At 122 feet long and about 25 feet high, Vermontasaurus is substantially larger than most real dinosaurs. Its “backbone” is a roof truss salvaged from a building collapsed by heavy snow. Also included in its bulk are window frames, broken furniture, an old toboggan, a smashed acoustic guitar, and at least three nests built by local birds.
At 122 feet long and about 25 feet high, Vermontasaurus is substantially larger than most real dinosaurs. Its “backbone” is a roof truss salvaged from a building collapsed by heavy snow. Also included in its bulk are window frames, broken furniture, an old toboggan, a smashed acoustic guitar, and at least three nests built by local birds.

Post Mills, Vt., resident Brian Boland is an inventor, hot-air balloonist, and antique-car museum curator who also owns and operates a small airport. When heavy snows flattened one of his storage buildings a couple of years ago, he was left with a small mountain of salvaged lumber and a longtime dream. The two reached critical mass this past June, when Boland and about 100 volunteers armed themselves with hammers, a bucket truck, and several hundred pounds of assorted nails, and began banging together what eventually developed into a 122-foot wooden dinosaur that was quickly dubbed Vermontasaurus.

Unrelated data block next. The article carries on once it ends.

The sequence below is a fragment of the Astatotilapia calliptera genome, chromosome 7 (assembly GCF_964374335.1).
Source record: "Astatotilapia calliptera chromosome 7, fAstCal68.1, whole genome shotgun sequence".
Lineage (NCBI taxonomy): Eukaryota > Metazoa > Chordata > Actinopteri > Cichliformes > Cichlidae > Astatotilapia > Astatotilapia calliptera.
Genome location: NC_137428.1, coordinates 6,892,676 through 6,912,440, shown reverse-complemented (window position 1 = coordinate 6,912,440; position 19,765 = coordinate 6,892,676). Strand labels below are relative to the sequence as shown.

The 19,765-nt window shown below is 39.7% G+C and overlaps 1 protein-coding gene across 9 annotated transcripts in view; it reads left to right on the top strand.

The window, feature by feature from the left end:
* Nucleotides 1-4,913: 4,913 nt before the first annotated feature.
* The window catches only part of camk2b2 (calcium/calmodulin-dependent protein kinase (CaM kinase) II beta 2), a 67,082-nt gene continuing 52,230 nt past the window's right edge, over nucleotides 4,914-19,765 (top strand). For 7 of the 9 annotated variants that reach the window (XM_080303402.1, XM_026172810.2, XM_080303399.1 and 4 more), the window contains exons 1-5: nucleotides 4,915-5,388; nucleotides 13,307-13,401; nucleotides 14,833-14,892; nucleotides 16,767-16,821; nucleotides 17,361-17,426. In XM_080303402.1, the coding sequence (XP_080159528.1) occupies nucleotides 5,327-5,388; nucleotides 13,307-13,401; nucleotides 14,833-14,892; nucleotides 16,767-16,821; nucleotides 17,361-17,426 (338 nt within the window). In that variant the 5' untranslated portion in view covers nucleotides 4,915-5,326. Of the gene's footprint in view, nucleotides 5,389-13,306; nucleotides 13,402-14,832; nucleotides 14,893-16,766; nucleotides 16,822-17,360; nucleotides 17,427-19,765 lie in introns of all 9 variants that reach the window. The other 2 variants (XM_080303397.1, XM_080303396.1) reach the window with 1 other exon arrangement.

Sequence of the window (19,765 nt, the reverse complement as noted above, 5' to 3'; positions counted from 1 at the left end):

Thanks to some time-saving ground rules imposed by Boland, few tools or building skills were needed, and the entire process took a mere eight days. “The deal was that you weren’t allowed to cut anything to length,” he says. “No measuring, and no removing or rearranging anything already nailed in place. It speeded things up tremendously.”

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